The sample sizes for both Beal and Booker are small, so there could be a significant swing after one really good or bad game. However, the Suns are very much Booker’s franchise and he’s consistently proven why. Regardless of who he or Durant have played with in their careers, they’ve consistently figured out how to impact winning. Beal has yet to do that. With the return of Booker, Beal will likely slide even more into an off-ball role which could help him find his rhythm. If the Timberwolves defend like they did against the depleted Warriors and fail to navigate screens, defensive rebound, and communicate, they could be the catalyst that spurs this Suns’ triumvirate into finding their groove.

Minnesota Timberwolves v Golden State Warriors Photo by Ezra Shaw/Getty Images

Beware of the 3

Aside from their three stars who can get hot at any moment, the Suns have four other players who are shooting at least 35% from three. Eric Gordon (a career 37% shooter) and Jordan Goodwin are shooting 35%, Yuta Watanabe is shooting 40%, and Grayson Allen is shooting 48%. This could be the game where the Timberwolves’ 3-point defense takes a hit.

The Timberwolves currently have the best 3-point defense in the league allowing opponents to shoot just 31.6%. Some of that is their length, athleticism, and ability to contest shots, but a lot of it is also luck. Opponents are shooting 40.9% from the corners but just 29.3% on non-corner 3-pointers.

The Suns take 8.8% of their shots from the corner and make 37.8% of them. They also take 27.3% of their shots above the break and shoot 36.5% on them. Overall, the Suns rank 12th in 3-point shot frequency and 12th in 3-point shot accuracy. That’s with Booker playing only two games and Beal playing only three and not finding his groove yet.

On the second night of a back-to-back and the second to last game of a five-game road trip, the Timberwolves’ legs may be tired. If they are, it wouldn’t be shocking if they gave up a lot of long offensive rebounds, second chance points, and were late on rotations. This game could give us a great look at how real the Wolves’ 3-point defense actually is.

NBA: Minnesota Timberwolves at Phoenix Suns Mark J. Rebilas-USA TODAY Sports

Pressure the Ball

The Timberwolves’ defense ranks eighth in the league with an opponent turnover rate of 15.7%. They disrupt passing lanes, have quick hands, and consistently put opponents in a bad spot. Tonight’s game shouldn’t be any different.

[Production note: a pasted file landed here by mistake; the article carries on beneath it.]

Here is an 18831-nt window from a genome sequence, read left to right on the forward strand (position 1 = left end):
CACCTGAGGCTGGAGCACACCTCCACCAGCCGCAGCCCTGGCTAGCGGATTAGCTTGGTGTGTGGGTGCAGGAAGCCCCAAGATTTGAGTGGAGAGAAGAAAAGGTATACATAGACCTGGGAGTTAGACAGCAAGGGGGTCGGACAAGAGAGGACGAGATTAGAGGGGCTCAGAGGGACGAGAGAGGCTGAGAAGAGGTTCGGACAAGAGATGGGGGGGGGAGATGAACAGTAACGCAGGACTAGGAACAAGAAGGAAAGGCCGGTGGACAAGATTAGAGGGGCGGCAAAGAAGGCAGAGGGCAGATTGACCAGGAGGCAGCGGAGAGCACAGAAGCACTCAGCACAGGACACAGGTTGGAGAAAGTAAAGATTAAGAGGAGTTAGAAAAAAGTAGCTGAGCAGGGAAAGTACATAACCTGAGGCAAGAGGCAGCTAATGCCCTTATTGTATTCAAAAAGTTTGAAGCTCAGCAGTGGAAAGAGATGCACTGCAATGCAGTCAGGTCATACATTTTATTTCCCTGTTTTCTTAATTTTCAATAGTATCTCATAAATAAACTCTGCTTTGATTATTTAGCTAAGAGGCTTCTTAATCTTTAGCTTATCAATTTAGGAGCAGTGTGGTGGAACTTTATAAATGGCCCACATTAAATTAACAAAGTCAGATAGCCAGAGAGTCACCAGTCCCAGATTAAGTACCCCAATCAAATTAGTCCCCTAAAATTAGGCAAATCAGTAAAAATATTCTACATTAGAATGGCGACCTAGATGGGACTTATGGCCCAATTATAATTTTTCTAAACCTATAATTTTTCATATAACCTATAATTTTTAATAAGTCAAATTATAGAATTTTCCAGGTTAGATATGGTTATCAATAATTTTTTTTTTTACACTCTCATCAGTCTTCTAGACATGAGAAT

As a team, the Suns rank 28th with a turnover rate of 16.6%. The reinsertion of Booker should theoretically help, but Booker has only had one season with a turnover rate under 10%. This is one of the prime areas where the lack of a point guard on the roster is really hurting this team.

When we look at it on a player-by-player basis, only Keita Bates-Diop has a turnover rate under 10%, and only him and Jordan Goodwin rank above the 60th percentile at their position. Durant’s turnover rate is 14.7%, which ranks in the 16th percentile of forwards. Booker and Beal have a turnover rate of 16.5% and 14.3% respectively, but they haven’t played enough to warrant a specific percentile ranking among combo guards. However, Gordon’s turnover rate of 10.6% ranks in the 57th percentile at the same position. Additionally, Jusuf Nurkic’s is 15.6% (38th percentile), Drew Eubanks’ is 20.3% (9th percentile), Grayson Allen’s is 15.2% (16th percentile), Josh Okogie’s is 11.1% (45th percentile), and Yuta Watanabe’s is 19.6% (2nd percentile). The Suns’ ball security has been abysmal this season. If the Timberwolves can pressure without fouling, run shooters off the line, and force them to make even mildly difficult passes, they should dominate the turnover margin and potentially feast in transition.